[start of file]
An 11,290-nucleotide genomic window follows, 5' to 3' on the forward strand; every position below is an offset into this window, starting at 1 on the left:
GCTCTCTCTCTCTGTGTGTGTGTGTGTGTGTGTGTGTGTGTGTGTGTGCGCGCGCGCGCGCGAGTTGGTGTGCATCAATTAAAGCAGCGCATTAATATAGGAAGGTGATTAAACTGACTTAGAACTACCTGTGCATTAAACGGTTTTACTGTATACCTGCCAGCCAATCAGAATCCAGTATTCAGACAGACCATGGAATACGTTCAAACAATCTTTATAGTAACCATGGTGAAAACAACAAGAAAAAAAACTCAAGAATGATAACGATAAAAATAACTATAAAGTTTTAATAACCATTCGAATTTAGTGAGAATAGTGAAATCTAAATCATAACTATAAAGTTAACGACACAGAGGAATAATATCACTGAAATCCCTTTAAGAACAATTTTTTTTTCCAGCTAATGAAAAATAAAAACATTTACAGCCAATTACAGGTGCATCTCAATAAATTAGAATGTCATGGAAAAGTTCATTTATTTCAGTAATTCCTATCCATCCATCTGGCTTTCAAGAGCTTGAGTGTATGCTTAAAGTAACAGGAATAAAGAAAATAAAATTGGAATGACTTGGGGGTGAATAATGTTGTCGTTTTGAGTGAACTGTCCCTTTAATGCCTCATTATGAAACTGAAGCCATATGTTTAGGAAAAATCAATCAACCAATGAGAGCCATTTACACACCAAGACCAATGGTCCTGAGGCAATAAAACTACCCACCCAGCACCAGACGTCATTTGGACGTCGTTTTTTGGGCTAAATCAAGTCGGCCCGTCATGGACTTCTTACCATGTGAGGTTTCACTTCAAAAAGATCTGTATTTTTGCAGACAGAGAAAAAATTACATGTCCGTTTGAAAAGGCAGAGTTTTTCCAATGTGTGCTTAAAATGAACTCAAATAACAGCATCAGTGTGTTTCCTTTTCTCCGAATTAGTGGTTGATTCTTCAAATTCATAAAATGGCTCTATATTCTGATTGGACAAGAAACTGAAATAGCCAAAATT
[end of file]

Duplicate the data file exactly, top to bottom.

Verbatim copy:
An 11,290-nucleotide genomic window follows, 5' to 3' on the forward strand; every position below is an offset into this window, starting at 1 on the left:
GCTCTCTCTCTCTGTGTGTGTGTGTGTGTGTGTGTGTGTGTGTGTGTGCGCGCGCGCGCGCGAGTTGGTGTGCATCAATTAAAGCAGCGCATTAATATAGGAAGGTGATTAAACTGACTTAGAACTACCTGTGCATTAAACGGTTTTACTGTATACCTGCCAGCCAATCAGAATCCAGTATTCAGACAGACCATGGAATACGTTCAAACAATCTTTATAGTAACCATGGTGAAAACAACAAGAAAAAAAACTCAAGAATGATAACGATAAAAATAACTATAAAGTTTTAATAACCATTCGAATTTAGTGAGAATAGTGAAATCTAAATCATAACTATAAAGTTAACGACACAGAGGAATAATATCACTGAAATCCCTTTAAGAACAATTTTTTTTTCCAGCTAATGAAAAATAAAAACATTTACAGCCAATTACAGGTGCATCTCAATAAATTAGAATGTCATGGAAAAGTTCATTTATTTCAGTAATTCCTATCCATCCATCTGGCTTTCAAGAGCTTGAGTGTATGCTTAAAGTAACAGGAATAAAGAAAATAAAATTGGAATGACTTGGGGGTGAATAATGTTGTCGTTTTGAGTGAACTGTCCCTTTAATGCCTCATTATGAAACTGAAGCCATATGTTTAGGAAAAATCAATCAACCAATGAGAGCCATTTACACACCAAGACCAATGGTCCTGAGGCAATAAAACTACCCACCCAGCACCAGACGTCATTTGGACGTCGTTTTTTGGGCTAAATCAAGTCGGCCCGTCATGGACTTCTTACCATGTGAGGTTTCACTTCAAAAAGATCTGTATTTTTGCAGACAGAGAAAAAATTACATGTCCGTTTGAAAAGGCAGAGTTTTTCCAATGTGTGCTTAAAATGAACTCAAATAACAGCATCAGTGTGTTTCCTTTTCTCCGAATTAGTGGTTGATTCTTCAAATTCATAAAATGGCTCTATATTCTGATTGGACAAGAAACTGAAATAGCCAAAATT